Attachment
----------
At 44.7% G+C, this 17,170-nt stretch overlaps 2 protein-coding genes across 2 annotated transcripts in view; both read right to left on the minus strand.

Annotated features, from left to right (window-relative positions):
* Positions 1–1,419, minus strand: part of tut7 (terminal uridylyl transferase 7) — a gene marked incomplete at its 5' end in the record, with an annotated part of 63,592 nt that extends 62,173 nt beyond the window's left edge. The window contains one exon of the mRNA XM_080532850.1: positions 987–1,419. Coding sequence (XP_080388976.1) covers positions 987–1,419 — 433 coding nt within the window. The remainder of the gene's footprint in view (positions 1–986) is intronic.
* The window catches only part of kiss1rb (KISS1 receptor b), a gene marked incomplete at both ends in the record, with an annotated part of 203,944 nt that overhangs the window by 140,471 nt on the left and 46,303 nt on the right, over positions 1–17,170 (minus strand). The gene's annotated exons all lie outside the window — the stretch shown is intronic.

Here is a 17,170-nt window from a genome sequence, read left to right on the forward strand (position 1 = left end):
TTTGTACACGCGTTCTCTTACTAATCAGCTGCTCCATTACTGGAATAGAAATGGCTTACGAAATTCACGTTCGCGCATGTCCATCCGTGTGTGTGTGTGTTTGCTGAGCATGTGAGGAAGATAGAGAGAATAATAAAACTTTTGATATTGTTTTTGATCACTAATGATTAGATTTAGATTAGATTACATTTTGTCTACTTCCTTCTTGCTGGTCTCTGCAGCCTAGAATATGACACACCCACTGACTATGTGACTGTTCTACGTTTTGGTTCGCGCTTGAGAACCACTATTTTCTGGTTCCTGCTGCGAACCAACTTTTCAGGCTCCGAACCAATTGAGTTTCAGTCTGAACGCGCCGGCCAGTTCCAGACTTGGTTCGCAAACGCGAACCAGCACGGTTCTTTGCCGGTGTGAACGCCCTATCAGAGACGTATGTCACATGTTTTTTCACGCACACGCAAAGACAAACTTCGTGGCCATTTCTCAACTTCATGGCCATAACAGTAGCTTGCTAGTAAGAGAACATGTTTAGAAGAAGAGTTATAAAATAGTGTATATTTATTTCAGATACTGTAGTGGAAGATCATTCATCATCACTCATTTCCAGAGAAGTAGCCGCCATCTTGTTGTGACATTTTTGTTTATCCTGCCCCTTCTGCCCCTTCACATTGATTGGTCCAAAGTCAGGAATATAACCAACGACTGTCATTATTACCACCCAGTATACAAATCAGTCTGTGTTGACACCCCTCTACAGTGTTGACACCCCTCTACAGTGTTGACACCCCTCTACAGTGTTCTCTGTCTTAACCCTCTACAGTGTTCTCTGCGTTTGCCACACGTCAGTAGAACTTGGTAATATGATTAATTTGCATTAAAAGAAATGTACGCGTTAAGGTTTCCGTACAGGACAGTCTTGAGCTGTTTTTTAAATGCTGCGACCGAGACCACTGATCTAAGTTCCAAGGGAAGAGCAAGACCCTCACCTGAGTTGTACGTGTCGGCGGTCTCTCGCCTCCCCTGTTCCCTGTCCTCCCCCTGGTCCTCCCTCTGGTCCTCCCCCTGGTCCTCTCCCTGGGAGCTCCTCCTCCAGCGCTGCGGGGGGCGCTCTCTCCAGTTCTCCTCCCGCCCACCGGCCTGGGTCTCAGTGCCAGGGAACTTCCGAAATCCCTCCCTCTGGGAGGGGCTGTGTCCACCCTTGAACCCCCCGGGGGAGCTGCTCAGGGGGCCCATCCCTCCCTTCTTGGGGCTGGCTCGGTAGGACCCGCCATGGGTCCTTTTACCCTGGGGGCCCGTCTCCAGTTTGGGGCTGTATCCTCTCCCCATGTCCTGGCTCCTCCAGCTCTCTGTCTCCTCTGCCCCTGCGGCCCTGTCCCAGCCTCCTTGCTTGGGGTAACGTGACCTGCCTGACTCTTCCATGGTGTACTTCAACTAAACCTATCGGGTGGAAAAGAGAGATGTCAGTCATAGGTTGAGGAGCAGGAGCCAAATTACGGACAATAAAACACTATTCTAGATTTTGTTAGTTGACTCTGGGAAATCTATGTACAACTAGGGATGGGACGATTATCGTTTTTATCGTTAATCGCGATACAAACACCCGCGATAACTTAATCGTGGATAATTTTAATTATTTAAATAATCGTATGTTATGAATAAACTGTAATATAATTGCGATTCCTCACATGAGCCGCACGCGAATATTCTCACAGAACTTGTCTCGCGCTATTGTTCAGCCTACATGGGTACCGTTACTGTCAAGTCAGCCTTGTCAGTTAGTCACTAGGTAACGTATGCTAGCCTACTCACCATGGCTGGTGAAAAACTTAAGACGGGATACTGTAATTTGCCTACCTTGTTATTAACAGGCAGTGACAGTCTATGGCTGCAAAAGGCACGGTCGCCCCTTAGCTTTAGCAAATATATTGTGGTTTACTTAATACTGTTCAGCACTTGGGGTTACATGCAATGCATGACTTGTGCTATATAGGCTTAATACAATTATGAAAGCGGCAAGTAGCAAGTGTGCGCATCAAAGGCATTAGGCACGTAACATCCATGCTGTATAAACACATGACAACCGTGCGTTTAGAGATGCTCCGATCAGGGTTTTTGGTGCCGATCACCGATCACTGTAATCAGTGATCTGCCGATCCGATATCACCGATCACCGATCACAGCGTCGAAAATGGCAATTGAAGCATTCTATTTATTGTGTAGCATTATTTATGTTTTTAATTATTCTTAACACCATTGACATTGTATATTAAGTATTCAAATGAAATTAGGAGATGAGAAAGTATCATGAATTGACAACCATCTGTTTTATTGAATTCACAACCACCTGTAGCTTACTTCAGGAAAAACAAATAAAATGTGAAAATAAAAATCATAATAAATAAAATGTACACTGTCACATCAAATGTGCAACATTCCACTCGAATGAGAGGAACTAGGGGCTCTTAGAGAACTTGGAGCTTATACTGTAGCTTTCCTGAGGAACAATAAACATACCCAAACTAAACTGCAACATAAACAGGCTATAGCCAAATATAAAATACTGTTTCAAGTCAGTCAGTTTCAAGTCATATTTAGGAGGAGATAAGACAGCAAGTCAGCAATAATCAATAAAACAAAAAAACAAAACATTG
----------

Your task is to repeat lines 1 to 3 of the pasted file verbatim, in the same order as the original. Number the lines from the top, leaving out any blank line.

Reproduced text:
At 44.7% G+C, this 17,170-nt stretch overlaps 2 protein-coding genes across 2 annotated transcripts in view; both read right to left on the minus strand.

Annotated features, from left to right (window-relative positions):
* Positions 1–1,419, minus strand: part of tut7 (terminal uridylyl transferase 7) — a gene marked incomplete at its 5' end in the record, with an annotated part of 63,592 nt that extends 62,173 nt beyond the window's left edge. The window contains one exon of the mRNA XM_080532850.1: positions 987–1,419. Coding sequence (XP_080388976.1) covers positions 987–1,419 — 433 coding nt within the window. The remainder of the gene's footprint in view (positions 1–986) is intronic.